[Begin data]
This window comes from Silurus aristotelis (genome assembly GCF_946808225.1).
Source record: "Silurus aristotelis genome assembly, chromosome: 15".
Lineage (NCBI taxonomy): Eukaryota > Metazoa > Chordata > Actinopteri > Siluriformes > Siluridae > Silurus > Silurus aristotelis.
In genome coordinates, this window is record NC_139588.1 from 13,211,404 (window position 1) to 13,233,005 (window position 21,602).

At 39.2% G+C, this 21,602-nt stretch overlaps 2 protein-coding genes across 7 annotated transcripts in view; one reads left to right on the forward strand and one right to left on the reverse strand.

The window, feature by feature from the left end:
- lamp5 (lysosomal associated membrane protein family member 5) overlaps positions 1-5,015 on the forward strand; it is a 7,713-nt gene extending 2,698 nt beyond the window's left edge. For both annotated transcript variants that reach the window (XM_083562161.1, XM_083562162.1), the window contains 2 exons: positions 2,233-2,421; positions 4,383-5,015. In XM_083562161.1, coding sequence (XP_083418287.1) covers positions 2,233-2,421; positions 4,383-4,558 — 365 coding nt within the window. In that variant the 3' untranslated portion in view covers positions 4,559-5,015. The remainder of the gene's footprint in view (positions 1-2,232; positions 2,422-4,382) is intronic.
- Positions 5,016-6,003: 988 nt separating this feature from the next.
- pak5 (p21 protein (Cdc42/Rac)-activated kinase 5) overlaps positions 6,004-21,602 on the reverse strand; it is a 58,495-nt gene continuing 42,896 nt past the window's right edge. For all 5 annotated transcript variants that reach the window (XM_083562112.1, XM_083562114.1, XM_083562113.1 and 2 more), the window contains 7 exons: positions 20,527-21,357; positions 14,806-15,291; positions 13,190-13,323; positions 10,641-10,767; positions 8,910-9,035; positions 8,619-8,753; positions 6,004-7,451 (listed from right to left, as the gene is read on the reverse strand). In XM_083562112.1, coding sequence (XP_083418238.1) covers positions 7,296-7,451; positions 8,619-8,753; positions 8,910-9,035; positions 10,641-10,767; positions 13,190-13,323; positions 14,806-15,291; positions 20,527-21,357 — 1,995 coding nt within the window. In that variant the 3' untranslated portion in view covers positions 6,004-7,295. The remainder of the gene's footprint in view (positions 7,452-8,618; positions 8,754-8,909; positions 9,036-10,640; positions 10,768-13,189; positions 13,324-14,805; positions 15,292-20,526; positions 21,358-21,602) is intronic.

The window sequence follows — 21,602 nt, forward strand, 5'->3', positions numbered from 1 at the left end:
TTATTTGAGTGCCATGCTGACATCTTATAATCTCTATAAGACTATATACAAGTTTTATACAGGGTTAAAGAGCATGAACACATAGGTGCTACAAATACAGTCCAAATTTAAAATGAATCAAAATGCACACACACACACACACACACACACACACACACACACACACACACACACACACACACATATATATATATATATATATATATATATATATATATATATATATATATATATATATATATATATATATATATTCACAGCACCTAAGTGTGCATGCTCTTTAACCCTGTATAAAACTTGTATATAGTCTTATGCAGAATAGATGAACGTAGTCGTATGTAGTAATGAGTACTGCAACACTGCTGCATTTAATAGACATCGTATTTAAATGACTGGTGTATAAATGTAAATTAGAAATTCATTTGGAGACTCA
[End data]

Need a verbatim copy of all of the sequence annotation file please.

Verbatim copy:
This window comes from Silurus aristotelis (genome assembly GCF_946808225.1).
Source record: "Silurus aristotelis genome assembly, chromosome: 15".
Lineage (NCBI taxonomy): Eukaryota > Metazoa > Chordata > Actinopteri > Siluriformes > Siluridae > Silurus > Silurus aristotelis.
In genome coordinates, this window is record NC_139588.1 from 13,211,404 (window position 1) to 13,233,005 (window position 21,602).

At 39.2% G+C, this 21,602-nt stretch overlaps 2 protein-coding genes across 7 annotated transcripts in view; one reads left to right on the forward strand and one right to left on the reverse strand.

The window, feature by feature from the left end:
- lamp5 (lysosomal associated membrane protein family member 5) overlaps positions 1-5,015 on the forward strand; it is a 7,713-nt gene extending 2,698 nt beyond the window's left edge. For both annotated transcript variants that reach the window (XM_083562161.1, XM_083562162.1), the window contains 2 exons: positions 2,233-2,421; positions 4,383-5,015. In XM_083562161.1, coding sequence (XP_083418287.1) covers positions 2,233-2,421; positions 4,383-4,558 — 365 coding nt within the window. In that variant the 3' untranslated portion in view covers positions 4,559-5,015. The remainder of the gene's footprint in view (positions 1-2,232; positions 2,422-4,382) is intronic.
- Positions 5,016-6,003: 988 nt separating this feature from the next.
- pak5 (p21 protein (Cdc42/Rac)-activated kinase 5) overlaps positions 6,004-21,602 on the reverse strand; it is a 58,495-nt gene continuing 42,896 nt past the window's right edge. For all 5 annotated transcript variants that reach the window (XM_083562112.1, XM_083562114.1, XM_083562113.1 and 2 more), the window contains 7 exons: positions 20,527-21,357; positions 14,806-15,291; positions 13,190-13,323; positions 10,641-10,767; positions 8,910-9,035; positions 8,619-8,753; positions 6,004-7,451 (listed from right to left, as the gene is read on the reverse strand). In XM_083562112.1, coding sequence (XP_083418238.1) covers positions 7,296-7,451; positions 8,619-8,753; positions 8,910-9,035; positions 10,641-10,767; positions 13,190-13,323; positions 14,806-15,291; positions 20,527-21,357 — 1,995 coding nt within the window. In that variant the 3' untranslated portion in view covers positions 6,004-7,295. The remainder of the gene's footprint in view (positions 7,452-8,618; positions 8,754-8,909; positions 9,036-10,640; positions 10,768-13,189; positions 13,324-14,805; positions 15,292-20,526; positions 21,358-21,602) is intronic.

The window sequence follows — 21,602 nt, forward strand, 5'->3', positions numbered from 1 at the left end:
TTATTTGAGTGCCATGCTGACATCTTATAATCTCTATAAGACTATATACAAGTTTTATACAGGGTTAAAGAGCATGAACACATAGGTGCTACAAATACAGTCCAAATTTAAAATGAATCAAAATGCACACACACACACACACACACACACACACACACACACACACACACACACACACACACATATATATATATATATATATATATATATATATATATATATATATATATATATATATATATATATATATATATTCACAGCACCTAAGTGTGCATGCTCTTTAACCCTGTATAAAACTTGTATATAGTCTTATGCAGAATAGATGAACGTAGTCGTATGTAGTAATGAGTACTGCAACACTGCTGCATTTAATAGACATCGTATTTAAATGACTGGTGTATAAATGTAAATTAGAAATTCATTTGGAGACTCA